Modeling influences on acute care nurses' engagement in tobacco use reduction

Authors

  • Annette S.H. Schultz,

    Corresponding author
    1. Psychosocial Oncology and Cancer Nursing Research Group, Faculty of Nursing, University of Manitoba, Winnipeg, MB, Canada
    • Asper Clinical Research Institute, Room CR 3022, 369 Tache Avenue, Winnipeg, MB, Canada R2H 2A6.
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    • Assistant Professor.

  • Shahadut Hossain,

    1. School of Nursing, University of British Columbia, Vancouver, BC, Canada
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    • Postdoctoral Research Fellow, British Columbia Cancer Research Centre; Statistical Consultant at NEXUS Research Unit.

  • Joy L. Johnson

    1. School of Nursing, University of British Columbia, Vancouver, BC, Canada
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    • Professor.


  • This research was supported by doctoral fellowships to Dr. Schultz from the Canadian Institute of Health Research (CIHR), CIHR Transdisciplinary Tobacco Research Training Program, and Heart & Stroke Foundation. Dr. Johnson held an Investigator award from the CIHR.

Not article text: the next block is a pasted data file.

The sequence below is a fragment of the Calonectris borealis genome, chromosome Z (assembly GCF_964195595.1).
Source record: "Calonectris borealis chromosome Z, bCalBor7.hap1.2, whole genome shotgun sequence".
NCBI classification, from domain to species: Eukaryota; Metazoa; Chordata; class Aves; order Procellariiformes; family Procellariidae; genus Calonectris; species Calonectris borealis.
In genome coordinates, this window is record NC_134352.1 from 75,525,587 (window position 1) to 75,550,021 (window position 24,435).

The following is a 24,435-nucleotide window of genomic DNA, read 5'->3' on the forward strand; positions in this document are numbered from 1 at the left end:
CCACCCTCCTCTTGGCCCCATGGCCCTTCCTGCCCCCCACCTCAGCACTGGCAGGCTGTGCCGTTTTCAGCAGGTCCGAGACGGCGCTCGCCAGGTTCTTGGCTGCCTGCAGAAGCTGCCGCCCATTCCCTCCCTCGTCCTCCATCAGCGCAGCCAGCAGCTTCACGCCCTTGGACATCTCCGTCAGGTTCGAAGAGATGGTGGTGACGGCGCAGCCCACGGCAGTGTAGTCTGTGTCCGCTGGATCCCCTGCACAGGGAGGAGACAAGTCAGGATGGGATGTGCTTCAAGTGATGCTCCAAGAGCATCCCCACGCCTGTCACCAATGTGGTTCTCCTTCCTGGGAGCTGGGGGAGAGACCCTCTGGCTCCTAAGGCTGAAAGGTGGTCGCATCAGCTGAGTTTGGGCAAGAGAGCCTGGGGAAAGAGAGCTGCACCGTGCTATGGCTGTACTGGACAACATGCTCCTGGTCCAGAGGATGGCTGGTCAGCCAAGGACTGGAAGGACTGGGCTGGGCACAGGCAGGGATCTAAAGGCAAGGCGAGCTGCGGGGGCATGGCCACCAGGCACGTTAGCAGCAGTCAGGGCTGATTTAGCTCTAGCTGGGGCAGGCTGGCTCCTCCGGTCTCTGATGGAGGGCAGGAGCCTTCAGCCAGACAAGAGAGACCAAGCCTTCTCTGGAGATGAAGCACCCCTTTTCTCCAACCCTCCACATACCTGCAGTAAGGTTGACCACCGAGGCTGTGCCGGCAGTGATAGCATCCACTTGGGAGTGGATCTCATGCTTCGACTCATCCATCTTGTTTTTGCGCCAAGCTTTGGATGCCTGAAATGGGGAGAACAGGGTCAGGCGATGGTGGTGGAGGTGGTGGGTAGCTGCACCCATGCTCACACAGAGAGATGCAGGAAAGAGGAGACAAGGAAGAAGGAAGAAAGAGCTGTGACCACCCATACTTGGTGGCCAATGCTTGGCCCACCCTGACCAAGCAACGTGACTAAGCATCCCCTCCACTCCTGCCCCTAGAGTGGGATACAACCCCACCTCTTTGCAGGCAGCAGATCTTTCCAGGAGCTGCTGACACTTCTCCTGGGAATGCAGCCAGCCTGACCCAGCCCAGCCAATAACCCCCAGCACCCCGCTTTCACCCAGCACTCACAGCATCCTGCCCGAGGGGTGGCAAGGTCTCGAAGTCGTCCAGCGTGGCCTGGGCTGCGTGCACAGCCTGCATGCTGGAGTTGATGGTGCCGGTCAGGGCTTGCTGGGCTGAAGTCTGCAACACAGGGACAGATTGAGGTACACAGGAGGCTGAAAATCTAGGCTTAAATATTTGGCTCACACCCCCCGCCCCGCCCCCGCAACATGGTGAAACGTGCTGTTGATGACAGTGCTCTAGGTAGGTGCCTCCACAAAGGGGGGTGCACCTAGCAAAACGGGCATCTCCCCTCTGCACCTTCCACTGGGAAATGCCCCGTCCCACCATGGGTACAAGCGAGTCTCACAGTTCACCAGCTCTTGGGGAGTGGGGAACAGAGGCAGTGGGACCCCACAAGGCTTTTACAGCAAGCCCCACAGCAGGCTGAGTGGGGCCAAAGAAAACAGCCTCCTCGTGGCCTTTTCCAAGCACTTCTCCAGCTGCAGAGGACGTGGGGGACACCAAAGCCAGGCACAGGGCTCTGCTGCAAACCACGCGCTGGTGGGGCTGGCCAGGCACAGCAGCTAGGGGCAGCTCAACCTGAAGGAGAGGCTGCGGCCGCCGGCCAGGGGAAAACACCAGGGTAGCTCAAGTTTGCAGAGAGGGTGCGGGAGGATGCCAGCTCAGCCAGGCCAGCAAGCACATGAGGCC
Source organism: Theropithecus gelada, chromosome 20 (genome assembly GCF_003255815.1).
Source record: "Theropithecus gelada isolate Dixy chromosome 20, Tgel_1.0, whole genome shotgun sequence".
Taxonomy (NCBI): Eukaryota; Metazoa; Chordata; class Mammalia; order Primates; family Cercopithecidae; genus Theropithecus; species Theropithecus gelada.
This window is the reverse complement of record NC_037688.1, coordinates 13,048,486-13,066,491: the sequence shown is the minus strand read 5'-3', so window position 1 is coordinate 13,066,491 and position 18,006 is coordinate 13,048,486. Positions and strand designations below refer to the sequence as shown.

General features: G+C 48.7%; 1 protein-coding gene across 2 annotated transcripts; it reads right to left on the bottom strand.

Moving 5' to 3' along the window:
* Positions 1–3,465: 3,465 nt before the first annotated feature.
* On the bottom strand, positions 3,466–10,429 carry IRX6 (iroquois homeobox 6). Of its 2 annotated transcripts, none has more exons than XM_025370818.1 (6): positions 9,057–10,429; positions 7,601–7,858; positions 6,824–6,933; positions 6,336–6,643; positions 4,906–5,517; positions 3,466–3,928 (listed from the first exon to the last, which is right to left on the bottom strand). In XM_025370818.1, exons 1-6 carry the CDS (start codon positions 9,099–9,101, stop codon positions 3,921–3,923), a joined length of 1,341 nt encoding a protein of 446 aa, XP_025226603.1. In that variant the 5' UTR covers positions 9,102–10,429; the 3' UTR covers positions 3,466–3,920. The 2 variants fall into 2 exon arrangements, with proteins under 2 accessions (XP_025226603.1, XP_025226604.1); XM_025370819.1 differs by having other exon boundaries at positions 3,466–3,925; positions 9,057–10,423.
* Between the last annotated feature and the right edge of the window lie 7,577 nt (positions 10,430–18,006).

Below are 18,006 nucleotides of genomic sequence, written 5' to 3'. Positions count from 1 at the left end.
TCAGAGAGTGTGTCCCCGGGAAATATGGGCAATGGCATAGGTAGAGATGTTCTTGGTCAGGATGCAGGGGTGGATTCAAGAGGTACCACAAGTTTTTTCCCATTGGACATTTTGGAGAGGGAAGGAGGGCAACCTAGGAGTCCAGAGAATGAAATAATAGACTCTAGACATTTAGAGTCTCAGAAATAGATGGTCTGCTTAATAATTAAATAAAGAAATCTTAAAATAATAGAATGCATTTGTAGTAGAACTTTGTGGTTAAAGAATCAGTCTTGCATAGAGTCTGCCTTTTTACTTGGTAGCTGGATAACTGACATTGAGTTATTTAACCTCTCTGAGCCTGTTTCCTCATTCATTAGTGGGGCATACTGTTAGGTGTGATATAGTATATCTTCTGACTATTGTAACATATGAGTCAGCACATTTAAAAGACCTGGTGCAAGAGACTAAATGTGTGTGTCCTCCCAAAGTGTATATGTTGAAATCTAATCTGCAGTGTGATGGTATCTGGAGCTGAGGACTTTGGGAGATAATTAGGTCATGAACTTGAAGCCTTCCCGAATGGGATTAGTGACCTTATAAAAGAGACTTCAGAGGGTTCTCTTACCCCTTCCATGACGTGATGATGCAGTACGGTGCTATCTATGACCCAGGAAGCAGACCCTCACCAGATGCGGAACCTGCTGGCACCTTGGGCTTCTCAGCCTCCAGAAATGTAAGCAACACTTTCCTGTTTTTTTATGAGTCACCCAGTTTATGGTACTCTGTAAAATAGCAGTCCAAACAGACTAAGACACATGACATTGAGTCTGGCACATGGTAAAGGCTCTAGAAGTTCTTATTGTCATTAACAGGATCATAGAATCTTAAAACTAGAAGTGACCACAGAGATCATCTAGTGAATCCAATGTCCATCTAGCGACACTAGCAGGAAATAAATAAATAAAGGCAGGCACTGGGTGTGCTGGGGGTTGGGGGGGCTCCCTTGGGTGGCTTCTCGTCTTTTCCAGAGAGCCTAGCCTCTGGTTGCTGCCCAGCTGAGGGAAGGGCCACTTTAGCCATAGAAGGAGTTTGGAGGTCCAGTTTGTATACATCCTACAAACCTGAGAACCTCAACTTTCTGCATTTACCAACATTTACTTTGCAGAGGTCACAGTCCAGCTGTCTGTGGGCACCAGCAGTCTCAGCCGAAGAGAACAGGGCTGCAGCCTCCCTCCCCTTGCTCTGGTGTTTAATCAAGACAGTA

Abstract

Although nurses are encouraged to address patients' tobacco use, the integration of tobacco reduction into practice has not been consistent. An organizational behavior perspective was used to conceptualize hypothesized relationships among reported influencing factors (individual characteristics, role attitudes, perceived barriers, and workplace climate). Survey data collected at two Western Canadian hospitals (N = 214 nurses; 58% response) were used to test the model. The final model explained nearly 60% of variation in the nurses' tobacco reduction practice. Role attitude, perceived resource availability, co-worker's activities, and ability were the strongest contributors. Nurses' smoking status indirectly influenced practice through shaping role attitudes and perceived ability. Diverse leverage points to enhance nurses' involvement in patients' tobacco use were identified. © 2009 Wiley Periodicals, Inc. Res Nurs Health 32:621–633, 2009

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